In summary, considering the numerous, diverse discussions about tomato flavor, we see the difficulty of this complex topic and that many factors influence this sensitive quality parameter. Taking the whole transportation route into account, the difference between fruits stored for four days at 20 or 7°C during household storage does not have a notably influence on the human perception when fruits were harvested ripe. We showed that flavor is severely dependent on the cultivar and that crossing cultivars with enhanced flavor perception is a valuable step to improve flavor perception. The next step is to look on the entire transportation route from the producer to the consumer, finding a way to preserve the flavor of the tomato fruits. We could show that harvesting ripe fruits and storing them only for a short duration, even at 7°C, can preserve tomato flavor. The e-tongue could be used to generate taste contributors and function as a supporter for flavor improvement.
Data Availability Statement
All datasets generated for this study are included in the article/Supplementary Material.
The studies involving human participants were reviewed and approved by Ethikkommission, University of Göttingen, P.O. Box 37 44, 37027 Göttingen, Chair: Prof. Dr. Hans Michael Heinig, Office: Dr. Michael Müller Bahns, Research Department. The patients/participants provided their written informed consent to participate in this study.
LK, MN, and EP planned and designed the experimental setup and wrote the manuscript. LK performed the experiments and analyzed the data.
Conflict of Interest
The authors declare that the research was conducted in the absence of any commercial or financial relationships that could be construed as a potential conflict of interest.
The study is part of the PETRAq+n – project (Partizipative Entwicklung von QualitätsTomaten für den nachhaltigen regionalen Anbau), which is financially supported by the Ministry for Science and Culture of Lower Saxony (VWZN3255). We acknowledge support by the Open Access Publication Funds of the University of Göttingen.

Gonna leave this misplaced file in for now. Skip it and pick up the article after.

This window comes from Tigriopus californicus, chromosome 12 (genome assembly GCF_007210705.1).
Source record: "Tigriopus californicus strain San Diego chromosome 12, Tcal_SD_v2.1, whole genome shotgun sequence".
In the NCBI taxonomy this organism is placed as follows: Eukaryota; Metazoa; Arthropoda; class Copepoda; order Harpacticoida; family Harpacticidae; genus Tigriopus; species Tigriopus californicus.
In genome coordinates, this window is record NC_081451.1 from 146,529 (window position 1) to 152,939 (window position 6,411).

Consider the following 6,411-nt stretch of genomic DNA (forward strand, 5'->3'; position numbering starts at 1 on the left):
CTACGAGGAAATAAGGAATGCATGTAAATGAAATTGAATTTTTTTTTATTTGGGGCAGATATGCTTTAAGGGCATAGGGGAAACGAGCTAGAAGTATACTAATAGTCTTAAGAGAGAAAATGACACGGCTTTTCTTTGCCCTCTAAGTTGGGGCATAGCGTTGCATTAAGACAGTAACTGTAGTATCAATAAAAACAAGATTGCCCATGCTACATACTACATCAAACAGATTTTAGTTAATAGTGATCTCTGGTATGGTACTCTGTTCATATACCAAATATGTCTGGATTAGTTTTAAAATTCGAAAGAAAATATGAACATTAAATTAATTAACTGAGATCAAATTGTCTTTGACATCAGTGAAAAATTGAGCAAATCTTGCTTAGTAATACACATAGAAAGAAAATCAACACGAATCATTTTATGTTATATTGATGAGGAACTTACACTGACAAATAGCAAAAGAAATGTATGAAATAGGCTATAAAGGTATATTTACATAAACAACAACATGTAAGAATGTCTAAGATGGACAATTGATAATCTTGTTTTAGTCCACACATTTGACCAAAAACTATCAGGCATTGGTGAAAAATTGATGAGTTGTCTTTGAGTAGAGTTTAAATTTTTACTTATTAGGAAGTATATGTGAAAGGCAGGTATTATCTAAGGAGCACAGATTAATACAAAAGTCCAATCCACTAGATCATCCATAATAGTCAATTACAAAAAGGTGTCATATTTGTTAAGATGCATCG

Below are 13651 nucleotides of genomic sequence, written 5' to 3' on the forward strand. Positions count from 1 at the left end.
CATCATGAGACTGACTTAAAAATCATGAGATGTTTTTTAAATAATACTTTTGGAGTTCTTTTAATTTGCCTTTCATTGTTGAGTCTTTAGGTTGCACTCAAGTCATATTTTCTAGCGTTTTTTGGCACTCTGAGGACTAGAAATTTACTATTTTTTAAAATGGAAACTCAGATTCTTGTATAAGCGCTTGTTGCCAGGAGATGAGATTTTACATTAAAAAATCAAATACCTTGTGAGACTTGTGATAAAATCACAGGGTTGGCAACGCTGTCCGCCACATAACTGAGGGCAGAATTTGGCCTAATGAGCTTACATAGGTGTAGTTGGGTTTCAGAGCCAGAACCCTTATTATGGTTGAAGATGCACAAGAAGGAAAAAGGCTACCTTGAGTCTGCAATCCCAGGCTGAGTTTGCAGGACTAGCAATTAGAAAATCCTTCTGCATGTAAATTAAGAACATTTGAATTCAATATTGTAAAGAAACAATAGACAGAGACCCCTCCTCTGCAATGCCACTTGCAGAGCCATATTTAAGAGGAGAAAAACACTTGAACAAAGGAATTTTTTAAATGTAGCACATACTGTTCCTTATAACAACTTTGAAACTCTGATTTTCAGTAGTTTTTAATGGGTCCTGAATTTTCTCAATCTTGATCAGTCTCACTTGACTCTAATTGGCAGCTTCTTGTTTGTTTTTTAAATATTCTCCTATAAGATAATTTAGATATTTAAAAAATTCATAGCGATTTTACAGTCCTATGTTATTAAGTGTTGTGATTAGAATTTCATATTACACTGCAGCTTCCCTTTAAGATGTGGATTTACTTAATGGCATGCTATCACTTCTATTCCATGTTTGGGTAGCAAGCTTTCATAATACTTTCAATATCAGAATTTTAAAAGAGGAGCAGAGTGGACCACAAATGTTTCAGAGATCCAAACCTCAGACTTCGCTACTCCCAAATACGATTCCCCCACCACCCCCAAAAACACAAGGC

We thank Dr. Mahasin Ahmed for the enormous help during the experiment and the analytical measurements as well as the technical staff of the Division Quality of Plant Products (Arne Gull, Gunda Jansen, and Evelyn Krüger) for their technical assistance. We also thank the Section of Genetic Resources and Organic Plant Breeding for the plant material and the help during the field trial (Dr. Bernd Horneburg and Julia Hagenguth). Finally, we thank the Ministry for Science and Culture of Lower Saxony for their financial support of the PETRAq+n – project.
The Supplementary Material for this article can be found online at: https://www.frontiersin.org/articles/10.3389/fpls.2020.00472/full#supplementary-material
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Keywords: Solanum lycopersicum L., aroma volatiles, flavor, post-harvest chain, household storage, quality, sensory analysis
Citation: Kanski L, Naumann M and Pawelzik E (2020) Flavor-Related Quality Attributes of Ripe Tomatoes Are Not Significantly Affected Under Two Common Household Conditions. Front. Plant Sci. 11:472. doi: 10.3389/fpls.2020.00472
Received: 19 December 2019; Accepted: 30 March 2020;
Published: 13 May 2020.
Edited by:Andras Gorzsas, Umeå University, Sweden
Reviewed by:Zoltán Pék, Szent István University, Hungary
Yury Tikunov, Wageningen University and Research, Netherlands
David Obenland, San Joaquin Valley Agricultural Sciences Center, United States